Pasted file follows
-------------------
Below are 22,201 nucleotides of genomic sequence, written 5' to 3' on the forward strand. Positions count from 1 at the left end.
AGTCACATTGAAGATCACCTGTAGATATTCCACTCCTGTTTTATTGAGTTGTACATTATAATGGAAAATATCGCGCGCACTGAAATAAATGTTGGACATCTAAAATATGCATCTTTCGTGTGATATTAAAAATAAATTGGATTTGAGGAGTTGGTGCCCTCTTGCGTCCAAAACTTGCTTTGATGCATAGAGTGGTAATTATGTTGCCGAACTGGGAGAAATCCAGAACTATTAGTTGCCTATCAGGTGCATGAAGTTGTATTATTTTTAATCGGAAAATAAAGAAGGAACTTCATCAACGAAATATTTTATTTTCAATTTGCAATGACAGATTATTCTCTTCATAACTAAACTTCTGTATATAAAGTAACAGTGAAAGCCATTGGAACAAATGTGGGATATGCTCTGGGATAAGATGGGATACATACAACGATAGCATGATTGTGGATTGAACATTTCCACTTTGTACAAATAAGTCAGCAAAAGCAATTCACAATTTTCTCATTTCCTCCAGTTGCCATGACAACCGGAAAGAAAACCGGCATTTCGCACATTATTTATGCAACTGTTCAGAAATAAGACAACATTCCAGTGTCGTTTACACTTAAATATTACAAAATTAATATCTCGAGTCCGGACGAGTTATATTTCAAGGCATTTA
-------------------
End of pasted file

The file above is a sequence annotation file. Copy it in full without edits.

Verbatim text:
Below are 22,201 nucleotides of genomic sequence, written 5' to 3' on the forward strand. Positions count from 1 at the left end.
AGTCACATTGAAGATCACCTGTAGATATTCCACTCCTGTTTTATTGAGTTGTACATTATAATGGAAAATATCGCGCGCACTGAAATAAATGTTGGACATCTAAAATATGCATCTTTCGTGTGATATTAAAAATAAATTGGATTTGAGGAGTTGGTGCCCTCTTGCGTCCAAAACTTGCTTTGATGCATAGAGTGGTAATTATGTTGCCGAACTGGGAGAAATCCAGAACTATTAGTTGCCTATCAGGTGCATGAAGTTGTATTATTTTTAATCGGAAAATAAAGAAGGAACTTCATCAACGAAATATTTTATTTTCAATTTGCAATGACAGATTATTCTCTTCATAACTAAACTTCTGTATATAAAGTAACAGTGAAAGCCATTGGAACAAATGTGGGATATGCTCTGGGATAAGATGGGATACATACAACGATAGCATGATTGTGGATTGAACATTTCCACTTTGTACAAATAAGTCAGCAAAAGCAATTCACAATTTTCTCATTTCCTCCAGTTGCCATGACAACCGGAAAGAAAACCGGCATTTCGCACATTATTTATGCAACTGTTCAGAAATAAGACAACATTCCAGTGTCGTTTACACTTAAATATTACAAAATTAATATCTCGAGTCCGGACGAGTTATATTTCAAGGCATTTA